Barama profits stable despite challenges

-moving to diversify plywood product

Barama Company Limited (BCL) has been able keep profit levels constant for the last two to three years, despite man-made and natural challenges to the forestry sector and to the company itself, according to Mohindra Chand, Head of Corporate Affairs and Forest Planning for BCL.

BCL, one of the longest foreign direct investment initiatives in Guyana and with approximately 1,000 employees, is arguably the largest forest resource and wood products producer in Guyana, whose core business includes the sale of hardwood logs and sawn timber and the manufacturing of plywood, decking and floor products.

According to Chand, the company faces many challenges, which are not always natural. He said that due to continuous logging and the sustainable method of logging adopted by the company, accessing logging sites has become more difficult, and by extension more costly.

Mohindra Chand

He stated, however, that while these issues are important to consider and must be addressed, they are not substantial enough to disrupt the company’s operations. As a result, he explained, BCL has been able to maintain profit levels over the years. He added that the company even plans to invest more in the sector, as well as engage in the harvesting and use of a wide array of lesser used wood species, such as Dakamaballi, Lemonballi, Burada, Monkey Pot and various others.

Chand stated that the company continues to thrive due to the durability and applicability of the tropical wood species it operates with, which have gained international market recognition.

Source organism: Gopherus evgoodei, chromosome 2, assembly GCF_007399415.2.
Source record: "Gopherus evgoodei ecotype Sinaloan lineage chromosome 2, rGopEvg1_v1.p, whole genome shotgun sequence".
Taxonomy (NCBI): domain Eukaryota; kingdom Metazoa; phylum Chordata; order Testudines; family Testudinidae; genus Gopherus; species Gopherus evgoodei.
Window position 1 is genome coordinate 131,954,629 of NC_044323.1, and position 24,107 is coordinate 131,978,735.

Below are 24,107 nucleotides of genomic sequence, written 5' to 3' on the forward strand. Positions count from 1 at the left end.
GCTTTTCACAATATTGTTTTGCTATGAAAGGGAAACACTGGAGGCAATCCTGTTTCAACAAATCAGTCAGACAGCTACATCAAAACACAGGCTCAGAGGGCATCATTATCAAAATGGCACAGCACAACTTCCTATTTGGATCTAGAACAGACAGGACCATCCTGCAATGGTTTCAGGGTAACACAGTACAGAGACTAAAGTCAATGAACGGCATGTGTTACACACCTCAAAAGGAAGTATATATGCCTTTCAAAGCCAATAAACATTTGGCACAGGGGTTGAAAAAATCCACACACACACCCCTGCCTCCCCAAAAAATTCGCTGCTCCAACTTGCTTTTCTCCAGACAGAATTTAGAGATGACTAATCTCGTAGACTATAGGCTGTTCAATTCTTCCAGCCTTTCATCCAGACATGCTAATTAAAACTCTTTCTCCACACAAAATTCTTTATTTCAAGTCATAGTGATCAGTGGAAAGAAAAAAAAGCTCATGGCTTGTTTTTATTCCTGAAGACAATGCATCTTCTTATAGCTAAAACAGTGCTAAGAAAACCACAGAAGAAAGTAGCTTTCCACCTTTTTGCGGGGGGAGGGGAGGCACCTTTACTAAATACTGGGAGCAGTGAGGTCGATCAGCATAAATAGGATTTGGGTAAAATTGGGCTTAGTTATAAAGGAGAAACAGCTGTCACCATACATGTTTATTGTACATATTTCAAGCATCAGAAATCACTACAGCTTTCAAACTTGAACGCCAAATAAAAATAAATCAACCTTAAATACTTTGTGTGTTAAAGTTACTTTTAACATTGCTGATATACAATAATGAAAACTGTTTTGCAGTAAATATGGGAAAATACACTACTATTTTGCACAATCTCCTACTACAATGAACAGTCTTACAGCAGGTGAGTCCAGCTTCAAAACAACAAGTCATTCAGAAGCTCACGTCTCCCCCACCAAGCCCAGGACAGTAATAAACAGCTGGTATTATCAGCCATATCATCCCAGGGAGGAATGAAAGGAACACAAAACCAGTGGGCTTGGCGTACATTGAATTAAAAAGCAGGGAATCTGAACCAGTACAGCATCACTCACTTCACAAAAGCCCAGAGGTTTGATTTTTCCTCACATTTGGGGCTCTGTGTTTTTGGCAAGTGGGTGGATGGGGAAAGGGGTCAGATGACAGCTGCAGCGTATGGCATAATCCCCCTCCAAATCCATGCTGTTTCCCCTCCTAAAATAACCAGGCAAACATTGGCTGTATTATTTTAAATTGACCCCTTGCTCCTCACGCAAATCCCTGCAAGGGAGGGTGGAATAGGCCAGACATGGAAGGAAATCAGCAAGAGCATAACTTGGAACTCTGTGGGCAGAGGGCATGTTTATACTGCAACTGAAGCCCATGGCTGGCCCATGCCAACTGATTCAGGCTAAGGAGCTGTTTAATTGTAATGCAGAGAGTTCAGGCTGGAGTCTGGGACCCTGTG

It should be noted that in addition to sawmilling and kiln drying, Barama operates the country’s only veneering and plywood manufacturing facilities. As it relates to the production of plywood, Chand stated that this value-added good is particularly important to the company’s operations, constituting approximately 40% to 50% of the company’s overall revenue.

Robert Persaud, the Minister of Natural Resources and the Environment, said that plywood sales for the year of 2012 are 20% higher than last year’s—a development which has prompted the company to diversify the types of wood usually used in the production process. Chand revealed that the company plans to use several lesser used species in the production of plywood, and while the cost for such an initiative will undoubtedly be substantial, they see it as an important and necessary move.

Additional development includes increased trade with China. Although he was unable to provide figures, Chand stated that since penetrating the Chinese market about 2 years ago, trade in timber products with China has been steadily climbing.

BCL Chief Executive Officer (CEO) Clement Ooi stated that increased company performance over the years has led to the increase tax and royalty payments to the government, which Chand said translates into benefits for Guyana as a whole.

On Thursday, BCL announced that the 1.6 million hectares of tropical forest it manages is now the largest single block of tropical rainforest in the world to be Verified Legal Origin (VLO) Certified.

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